A lidar is an instrument that measures backscatter from the atmosphere by emitting rapid pulses of laser light into the atmosphere, and then measuring the amount of time it takes for each pulse to bounce back. Because light moves at a constant and known speed, the Lidar instrument can calculate the distance between itself and the object, accurately yielding the backscatter.
Research lidars, designed and developed at NOAA’s Earth System Research Laboratory (ESRL), have been highly effective in the study of dynamic processes in the atmospheric boundary layer (ABL). They provide precise, quantitative data on wind flow properties, both inland and offshore.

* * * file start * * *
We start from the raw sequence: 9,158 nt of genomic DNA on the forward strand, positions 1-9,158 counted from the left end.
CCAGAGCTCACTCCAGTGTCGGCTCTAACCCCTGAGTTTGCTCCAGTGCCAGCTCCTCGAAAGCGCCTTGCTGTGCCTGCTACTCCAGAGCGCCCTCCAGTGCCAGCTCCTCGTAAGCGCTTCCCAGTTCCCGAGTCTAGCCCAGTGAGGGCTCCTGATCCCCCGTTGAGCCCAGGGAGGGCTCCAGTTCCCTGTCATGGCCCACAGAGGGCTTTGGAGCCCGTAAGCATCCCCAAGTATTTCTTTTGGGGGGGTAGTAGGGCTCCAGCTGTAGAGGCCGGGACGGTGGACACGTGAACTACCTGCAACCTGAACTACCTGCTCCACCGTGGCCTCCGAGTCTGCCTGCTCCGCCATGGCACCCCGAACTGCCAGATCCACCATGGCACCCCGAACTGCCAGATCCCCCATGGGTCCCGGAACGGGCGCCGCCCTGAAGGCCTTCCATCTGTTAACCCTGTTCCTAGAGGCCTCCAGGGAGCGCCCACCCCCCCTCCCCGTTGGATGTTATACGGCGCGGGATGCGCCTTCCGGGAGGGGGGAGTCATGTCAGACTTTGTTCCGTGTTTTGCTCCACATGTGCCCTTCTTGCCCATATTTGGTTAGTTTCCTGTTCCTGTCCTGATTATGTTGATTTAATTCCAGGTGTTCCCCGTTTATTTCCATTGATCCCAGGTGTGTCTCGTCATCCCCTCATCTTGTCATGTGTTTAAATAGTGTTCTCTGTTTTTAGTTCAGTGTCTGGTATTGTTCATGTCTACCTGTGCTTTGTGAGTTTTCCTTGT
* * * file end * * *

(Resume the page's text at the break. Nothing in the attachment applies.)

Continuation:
Most of these studies include measurements of wind and turbulence profiles at high spatial and temporal resolution, from the surface up to several hundred meters aloft. These fine resolution measurements are critical for the rapidly expanding wind-energy industry, which requires accurate assessment of wind resources and the turbulence structure of the boundary layer at the heights of turbine rotors.
- ESRL/CSD Atmospheric Remote Sensing Group
- Yelena Pichugina Seminar: Doppler lidar studies of the Boundary Layer and applications to Wind Energy
- National Renewable Energy Laboratory (NREL) Report: LIDAR Wind Speed Measurements of Evolving Wind Fields